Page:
If you’re like a lot of guys, your idea of group fitness is casually one-upping the dudes on the weight benches next to you. And when your ladyfriend meets up with you after her sweat session raving about how hard her instructor drilled them, you think, “That’s nice, Honey,” and go back to plotting out your next pyramid set. Not so fast. While it may seem like many classes are tailored to female fitness desires, all sorts of important manly skills can be honed in them, too, from agility and flexibility to (yes) strength and power. All that, plus major girlfriend brownie points (and some in-class eye candy)? Taking classes like these is a no-brainer.
There doesn’t have to be contact in order for a workout to really beat you up. Cardio kickbox classes combine movements taken from the traditional disciplines of boxing and martial arts then have you do them nonstop. For 45 minutes. Nonstop. Some will also throw in some jump rope and bodyweight moves, such as pushups and squats.
One to try: Life Time Fitness’ STRIKE! In addition to kickboxing combos, it features a weighted bar for extra butt-kicking oomph.
Whether the instructor is more drill sergeant or camp counselor, there’s no doubt you’ll be told (or asked) to drop and give ‘em 20 at some point during class. These circuit-style workouts typically include climbing, jumping, throwing, and lifting with little rest. After taking a few of these, you’ll be primed to tackle a military-style obstacle race—or the zombie apocalypse.
One to try: NYC’s Drill Fitness Drill Body Fit. In a word: Intense. Equipment such as steps, sand bells, and suspension trainers up the ante. Oh, and your heart rate is tracked throughout class, too.
Indoor Cycling Plus
No, the bonus here is not a five-minute set of arm circles holding two-pound weights. Pedal power goes high tech in this latest iteration of indoor cycling, which wires the bikes to a digital leaderboard, fostering some healthy competition into an already killer workout.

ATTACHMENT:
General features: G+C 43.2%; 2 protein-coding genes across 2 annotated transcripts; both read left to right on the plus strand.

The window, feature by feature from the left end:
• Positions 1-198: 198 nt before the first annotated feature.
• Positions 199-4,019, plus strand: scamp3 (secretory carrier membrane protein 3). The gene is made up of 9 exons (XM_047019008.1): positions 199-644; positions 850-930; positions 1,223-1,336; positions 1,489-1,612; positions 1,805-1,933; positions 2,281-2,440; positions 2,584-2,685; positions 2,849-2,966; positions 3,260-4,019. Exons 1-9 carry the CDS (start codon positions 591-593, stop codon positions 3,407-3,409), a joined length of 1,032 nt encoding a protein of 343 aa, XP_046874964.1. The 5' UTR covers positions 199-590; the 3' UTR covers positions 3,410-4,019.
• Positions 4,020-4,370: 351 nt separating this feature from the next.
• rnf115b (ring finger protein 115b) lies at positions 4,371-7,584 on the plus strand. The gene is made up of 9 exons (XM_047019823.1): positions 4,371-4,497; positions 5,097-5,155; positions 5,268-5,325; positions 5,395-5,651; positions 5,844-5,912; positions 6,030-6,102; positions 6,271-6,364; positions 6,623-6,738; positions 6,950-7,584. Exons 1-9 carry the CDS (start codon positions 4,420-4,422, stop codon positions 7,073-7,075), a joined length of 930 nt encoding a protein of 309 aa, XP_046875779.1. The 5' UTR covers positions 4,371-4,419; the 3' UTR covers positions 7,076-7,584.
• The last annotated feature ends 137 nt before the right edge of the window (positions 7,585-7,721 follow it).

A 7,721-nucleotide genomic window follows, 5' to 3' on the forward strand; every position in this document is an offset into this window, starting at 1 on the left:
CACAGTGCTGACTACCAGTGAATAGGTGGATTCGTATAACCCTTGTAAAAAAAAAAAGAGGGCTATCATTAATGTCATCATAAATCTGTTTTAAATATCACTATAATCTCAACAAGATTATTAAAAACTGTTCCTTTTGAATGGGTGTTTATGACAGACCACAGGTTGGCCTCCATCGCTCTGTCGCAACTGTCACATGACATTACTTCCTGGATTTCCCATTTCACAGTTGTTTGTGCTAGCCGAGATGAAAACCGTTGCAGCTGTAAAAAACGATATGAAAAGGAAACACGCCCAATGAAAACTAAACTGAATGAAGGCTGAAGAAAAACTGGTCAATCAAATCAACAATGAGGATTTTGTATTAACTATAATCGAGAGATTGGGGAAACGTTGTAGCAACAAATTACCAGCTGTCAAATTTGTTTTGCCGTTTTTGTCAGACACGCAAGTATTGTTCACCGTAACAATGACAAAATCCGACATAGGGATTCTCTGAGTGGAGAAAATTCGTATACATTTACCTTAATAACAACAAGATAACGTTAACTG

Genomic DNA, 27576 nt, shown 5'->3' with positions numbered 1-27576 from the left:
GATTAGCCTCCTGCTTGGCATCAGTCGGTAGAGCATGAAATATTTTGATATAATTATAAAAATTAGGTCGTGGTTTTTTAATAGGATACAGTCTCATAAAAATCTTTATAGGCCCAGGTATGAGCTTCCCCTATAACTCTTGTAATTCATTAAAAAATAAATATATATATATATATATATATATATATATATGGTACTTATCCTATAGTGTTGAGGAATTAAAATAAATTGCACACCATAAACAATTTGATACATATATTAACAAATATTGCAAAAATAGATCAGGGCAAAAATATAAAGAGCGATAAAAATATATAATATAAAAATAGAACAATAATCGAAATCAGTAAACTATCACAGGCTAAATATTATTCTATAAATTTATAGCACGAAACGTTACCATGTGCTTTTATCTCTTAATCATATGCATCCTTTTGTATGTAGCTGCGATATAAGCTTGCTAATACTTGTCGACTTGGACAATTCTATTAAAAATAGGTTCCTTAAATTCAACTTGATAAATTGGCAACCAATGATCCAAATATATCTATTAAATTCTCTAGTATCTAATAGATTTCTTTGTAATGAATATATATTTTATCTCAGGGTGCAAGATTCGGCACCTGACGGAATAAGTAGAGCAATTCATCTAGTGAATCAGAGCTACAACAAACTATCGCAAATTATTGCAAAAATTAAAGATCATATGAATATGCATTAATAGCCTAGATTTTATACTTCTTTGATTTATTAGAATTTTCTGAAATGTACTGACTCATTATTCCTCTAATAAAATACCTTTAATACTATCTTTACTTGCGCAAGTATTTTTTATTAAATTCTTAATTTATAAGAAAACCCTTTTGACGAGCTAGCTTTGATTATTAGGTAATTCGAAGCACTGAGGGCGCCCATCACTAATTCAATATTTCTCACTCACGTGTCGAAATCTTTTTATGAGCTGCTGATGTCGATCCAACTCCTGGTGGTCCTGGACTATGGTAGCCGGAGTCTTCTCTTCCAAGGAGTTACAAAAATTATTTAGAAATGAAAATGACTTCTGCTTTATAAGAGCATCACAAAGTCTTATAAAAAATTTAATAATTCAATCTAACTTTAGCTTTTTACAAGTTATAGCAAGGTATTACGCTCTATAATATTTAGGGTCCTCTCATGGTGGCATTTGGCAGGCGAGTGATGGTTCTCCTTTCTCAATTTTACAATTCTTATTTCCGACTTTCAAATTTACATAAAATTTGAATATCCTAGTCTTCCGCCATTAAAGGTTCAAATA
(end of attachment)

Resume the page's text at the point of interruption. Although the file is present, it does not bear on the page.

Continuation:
One to try: The Pursuit at Equinox. It’s available in two “flavors”: Build, for endurance and speed, and Burn, for metabolic benefits.
This fitness trend is so on point because the science supports it: Going hard then resting in regular, short bursts has a host of body benefits, from improved aerobic capacity to the now-famous after-burn effect, in which your body continues to torch calories for hours after you’re showered and on with your day.
One to try: Tabata at Gold’s Gym. The granddaddy (from way back in 1996) of HIIT is Tabata, a training scheme developed initially to train speed skaters, in which 20 seconds of fast-paced anaerobic exercise is followed by 10 seconds of recovery, repeated for eight cycles (four minutes). It seems so short when you read the words...
This buzzy term refers to exercises that use movement patterns you use in life. Think: multijoint, full-body, and really exhausting. You’ll be pushing sleds, launching medicine balls, sprinting, and burpeeing with the best of ‘em. Oh, and getting stronger and more powerful to boot.
One to try: UFC gyms’ DUT (Daily Ultimate Training). Combining all the equipment above and more, no two classes are the same—except in their intensity.
“But I’m not flexible.” “It’s too slow a workout.” “I don’t need a nap now, thanks.” You can leave all those excuses at the door of a power yoga class. Fast-paced and strength-focused, your muscles will quake and you'll break a serious sweat. Many classes use just bodyweight, while some integrate both yoga and resistance-training props.
One to try: Crunch’s Buff Yoga. Yoga + dumbbells = a nonstop flowing workout that improves strength, flexibility, and muscle tone.
It’s no secret that running is a phenomenal cardio activity. It’s also no secret that the treadmill is boring as sh*t. Not so in these circuit-style classes that include intervals of sprinting, footwork drills, and charging up “hills,” plus resistance training work off the ‘mill entirely.
One to try: Barry’s Bootcamp. Their signature classes split time between treadmills and the workout floor, with the body-strengthening focus changing day to day, from arms and abs to butt and legs (and everything in between).
A quick history lesson: The discipline of Pilates was designed by a dude, a former boxer, and is based in part on Ancient Greek and Roman methods of bodybuilding. It became popular with dancers because of its focus on strengthening the core muscles, but really, who doesn't want to hone a six-pack?
One to try: POP Pilates at 24 Hour Fitness. The exercises flow from one to the next thanks to a pumping music soundtrack, which also drowns out groans as your ab muscles are lit on fire.